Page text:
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8 Jan 2014

Use 2014 to Learn a New Skill Beneficial to Developing Games

On the first week of the new year, I wrote a series regarding how to make 2014 the year that you find your dream job at an indie development studio. It contains a lot of helpful advice for those looking to make a fresh new start, and if you are at all interested in how to grab the attention of hiring managers and make yourself look presentable, I highly encourage that you check it out.

While writing the series last week, I started wondering about how the new year could help those that are actually happy in their careers. What about the indie devs that own their own studio or are happy where they are and do not want to go anywhere else, yet they want to benefit from making 2014 a year that is full of new experiences career-wise?

 

Learn a new skill that can be beneficial to the development of your future games! Use 2014 to learn a skill that you once thought was impossible and do your part to learn it. Besides, we live in the Internet age – anything can be learned by anyone with enough patience. What’s the best way to learn your new skill so you can look back on 2014 with pride? Here’s the best way to go about this challenge and make 2014 one of the most productive of your life.

 

Discover the skill you want to learn

There are skills that we wish we could learn, yet we feel there is no possible way that we could ever learn these skills. We feel as if fate simply didn’t want us to be able to use this skill, yet as stated above, we live in the Internet age – anything can be learned with enough patience and time. So that skill you feel is impossible for you to learn? Make 2014 the year that you will learn it.

If you are a programmer and you know next to nothing about how to draw beautiful images? Make 2014 the year you will learn how to do this. Are you an artist yet you have no clue how to make music? Again, use this year to be the year you will learn the skill you once thought was impossible.

 

Besides, we live in a world where learning any skill is never impossible.

 

Have the skill you want to learn? Grab the toolbox to learn it

As recently as 10 years ago, if you wanted to learn a skill and needed a certain tool to learn it, you needed to fork over a ton of money in order to even use the tool to learn said skill. Nowadays? Many of the best tools needed to learn a certain skill are free, and if a tool that is considered ‘best’ is not free? A free alternative can usually be found (Alternativeto.net is a great resource for finding the best free alternatives to the best tools).

 

Training for your skill

In the same way that tools were expensive to purchase only a few years ago, the same is true about training. For every obstacle you run into when training for your skill, there is almost a guarantee that you will be able to find a YouTube video that explains how to overcome the obstacle and continue training to hone your skill. In fact, you could almost master a skill just by watching YouTube videos, no specialized, expensive training required!

And if you cannot find what you are looking for on YouTube for some reason, a quick Google search will guide you on the path you need to be on in your quest for learning a new skill.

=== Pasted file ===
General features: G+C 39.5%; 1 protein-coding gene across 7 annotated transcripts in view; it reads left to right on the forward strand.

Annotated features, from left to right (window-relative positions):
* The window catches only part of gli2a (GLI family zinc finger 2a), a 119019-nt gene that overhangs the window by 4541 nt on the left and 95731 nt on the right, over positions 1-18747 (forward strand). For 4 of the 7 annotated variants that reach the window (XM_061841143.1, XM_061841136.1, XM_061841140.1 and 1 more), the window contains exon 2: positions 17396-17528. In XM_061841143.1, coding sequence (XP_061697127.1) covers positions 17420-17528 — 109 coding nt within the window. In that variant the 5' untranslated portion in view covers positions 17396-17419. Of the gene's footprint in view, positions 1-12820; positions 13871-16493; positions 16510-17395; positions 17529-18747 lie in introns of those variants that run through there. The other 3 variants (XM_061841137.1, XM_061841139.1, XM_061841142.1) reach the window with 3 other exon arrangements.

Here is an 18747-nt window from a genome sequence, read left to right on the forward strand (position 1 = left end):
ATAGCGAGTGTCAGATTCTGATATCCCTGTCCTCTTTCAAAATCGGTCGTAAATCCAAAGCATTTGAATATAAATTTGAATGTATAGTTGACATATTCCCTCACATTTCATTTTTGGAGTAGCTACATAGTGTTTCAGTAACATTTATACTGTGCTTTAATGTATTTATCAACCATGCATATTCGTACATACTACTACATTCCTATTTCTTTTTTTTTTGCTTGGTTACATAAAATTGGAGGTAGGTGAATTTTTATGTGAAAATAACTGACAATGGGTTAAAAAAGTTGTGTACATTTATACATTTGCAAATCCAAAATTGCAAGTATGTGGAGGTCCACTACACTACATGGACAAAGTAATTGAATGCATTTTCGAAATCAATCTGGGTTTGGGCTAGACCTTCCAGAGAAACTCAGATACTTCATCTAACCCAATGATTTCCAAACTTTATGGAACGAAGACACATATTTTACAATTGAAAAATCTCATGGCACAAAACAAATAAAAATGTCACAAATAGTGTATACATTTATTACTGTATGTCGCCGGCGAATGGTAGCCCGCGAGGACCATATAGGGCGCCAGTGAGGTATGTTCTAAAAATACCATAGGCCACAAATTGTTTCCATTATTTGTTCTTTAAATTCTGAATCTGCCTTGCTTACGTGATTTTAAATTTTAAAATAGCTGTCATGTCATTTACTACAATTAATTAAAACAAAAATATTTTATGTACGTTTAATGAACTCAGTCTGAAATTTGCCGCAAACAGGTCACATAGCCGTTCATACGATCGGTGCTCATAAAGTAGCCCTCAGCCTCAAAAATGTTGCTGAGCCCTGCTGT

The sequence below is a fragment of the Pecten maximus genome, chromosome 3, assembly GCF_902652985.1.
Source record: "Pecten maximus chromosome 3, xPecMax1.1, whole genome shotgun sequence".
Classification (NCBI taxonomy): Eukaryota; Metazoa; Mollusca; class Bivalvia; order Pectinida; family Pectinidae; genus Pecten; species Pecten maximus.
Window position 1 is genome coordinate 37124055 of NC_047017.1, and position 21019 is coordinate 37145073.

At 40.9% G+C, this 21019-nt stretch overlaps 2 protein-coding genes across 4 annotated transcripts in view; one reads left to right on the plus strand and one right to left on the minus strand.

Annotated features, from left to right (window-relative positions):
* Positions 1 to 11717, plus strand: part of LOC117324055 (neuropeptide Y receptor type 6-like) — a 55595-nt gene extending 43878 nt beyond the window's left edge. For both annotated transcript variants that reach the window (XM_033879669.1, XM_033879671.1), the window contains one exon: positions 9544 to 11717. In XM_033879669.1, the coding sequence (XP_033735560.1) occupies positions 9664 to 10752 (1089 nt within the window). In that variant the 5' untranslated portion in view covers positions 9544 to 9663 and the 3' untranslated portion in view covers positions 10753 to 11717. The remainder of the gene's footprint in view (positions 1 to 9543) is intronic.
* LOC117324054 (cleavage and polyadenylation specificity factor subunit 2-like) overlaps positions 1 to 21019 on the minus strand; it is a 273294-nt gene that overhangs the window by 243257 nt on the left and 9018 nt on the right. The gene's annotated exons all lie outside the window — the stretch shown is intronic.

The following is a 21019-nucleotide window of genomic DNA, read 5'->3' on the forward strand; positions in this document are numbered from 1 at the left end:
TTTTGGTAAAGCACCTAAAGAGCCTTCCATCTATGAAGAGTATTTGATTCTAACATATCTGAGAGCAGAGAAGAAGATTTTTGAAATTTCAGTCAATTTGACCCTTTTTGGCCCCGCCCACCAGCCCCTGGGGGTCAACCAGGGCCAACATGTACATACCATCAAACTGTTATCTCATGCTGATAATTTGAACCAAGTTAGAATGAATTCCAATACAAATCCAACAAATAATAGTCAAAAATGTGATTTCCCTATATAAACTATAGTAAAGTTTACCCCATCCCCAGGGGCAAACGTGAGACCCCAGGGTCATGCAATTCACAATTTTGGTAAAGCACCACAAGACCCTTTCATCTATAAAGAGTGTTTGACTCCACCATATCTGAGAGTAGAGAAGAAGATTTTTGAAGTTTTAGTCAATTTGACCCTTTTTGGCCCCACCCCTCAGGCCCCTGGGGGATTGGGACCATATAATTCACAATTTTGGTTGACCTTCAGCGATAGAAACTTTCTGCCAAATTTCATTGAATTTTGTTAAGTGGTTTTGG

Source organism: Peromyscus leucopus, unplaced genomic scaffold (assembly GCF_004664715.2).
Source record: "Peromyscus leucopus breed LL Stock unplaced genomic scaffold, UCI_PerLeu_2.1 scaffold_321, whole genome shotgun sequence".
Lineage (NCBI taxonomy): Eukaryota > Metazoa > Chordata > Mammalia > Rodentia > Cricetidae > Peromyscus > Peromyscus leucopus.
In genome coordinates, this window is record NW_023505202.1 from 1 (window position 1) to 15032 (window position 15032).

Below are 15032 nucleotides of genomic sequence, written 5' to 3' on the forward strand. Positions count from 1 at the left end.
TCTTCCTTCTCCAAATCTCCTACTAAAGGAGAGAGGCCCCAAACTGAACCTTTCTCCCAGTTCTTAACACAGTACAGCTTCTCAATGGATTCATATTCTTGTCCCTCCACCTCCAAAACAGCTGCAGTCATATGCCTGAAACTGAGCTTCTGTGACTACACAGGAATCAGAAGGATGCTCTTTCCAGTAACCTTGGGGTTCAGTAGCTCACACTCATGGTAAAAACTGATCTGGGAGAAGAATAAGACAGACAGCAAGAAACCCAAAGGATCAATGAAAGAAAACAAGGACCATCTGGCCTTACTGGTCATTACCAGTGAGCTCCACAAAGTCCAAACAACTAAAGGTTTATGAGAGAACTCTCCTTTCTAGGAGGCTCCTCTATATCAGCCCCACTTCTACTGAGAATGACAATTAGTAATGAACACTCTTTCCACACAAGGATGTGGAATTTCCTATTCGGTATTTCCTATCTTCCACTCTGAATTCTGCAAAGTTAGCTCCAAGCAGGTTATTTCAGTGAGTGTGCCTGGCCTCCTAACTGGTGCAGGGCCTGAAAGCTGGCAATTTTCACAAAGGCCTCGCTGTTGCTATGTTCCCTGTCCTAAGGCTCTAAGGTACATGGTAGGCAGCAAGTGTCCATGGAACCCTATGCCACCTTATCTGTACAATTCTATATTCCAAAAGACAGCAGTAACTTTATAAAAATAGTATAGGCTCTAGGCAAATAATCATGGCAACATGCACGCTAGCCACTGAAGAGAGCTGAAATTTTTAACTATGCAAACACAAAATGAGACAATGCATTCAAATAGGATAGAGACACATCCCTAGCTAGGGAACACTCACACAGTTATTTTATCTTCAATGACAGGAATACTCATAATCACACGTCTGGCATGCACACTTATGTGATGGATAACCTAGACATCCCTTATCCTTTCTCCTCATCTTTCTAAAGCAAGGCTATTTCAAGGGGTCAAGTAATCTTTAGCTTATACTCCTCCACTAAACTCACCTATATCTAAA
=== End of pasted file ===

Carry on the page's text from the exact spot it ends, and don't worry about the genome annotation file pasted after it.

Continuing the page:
Never tell yourself ‘later’

You are probably going to find yourself telling yourself that you will “learn that skill later.” When is later anyway? Is it in a few hours? Tomorrow? Next week? Next decade even? When you think about it, ‘later’ a soft term for telling yourself that you will not something now. As I stated above, you have the tools and training at your disposal no matter what type of indie development skill you want to learn, and it’s available to you now.

Thus, why wait until ‘later’ – especially when you have no idea when ‘later’ will be? Never tell yourself that you will do something later – instead, start now. Even if you can only learn a small tidbit of information now, always do something productive every day in an effort to improve the skill you are looking to master. Even if you only have a few minutes to spend on the skill a few days a week, make those few moments count. Get into the habit of working toward your goal every day, and you will find that often, when a day passes that you do not strive to learn the skill, your day will feel incomplete.

And guess what? You will find yourself being forced to learn the skill the next free moment in the day that you get. Always be productive toward learning your new skill!

 

Got an idea? Use it. Now.

As you progress in learning your new skill, you are probably going to find that you have new ideas surrounding said skill. For example, if you are learning how to make music, you will probably find a jingle in your head that you want to create for yourself. Use that idea and turn it into something real. Don’t tell yourself that one day you will create the jingle – find out how to do it starting now! It doesn’t have to be perfect during the first draft – in fact, it won’t be. Create a barebones prototype of the jingle, see how you can make it work, test it, and learn new methods you can use to make the jingle a reality.

It sounds fun, doesn’t it? Learning something new is fun depending on how you approach it. Use 2014 to be the year you learn a new skill that will help you in your game development career. Without question, when you look back on 2015, you’re going to be proud of the work you accomplished!

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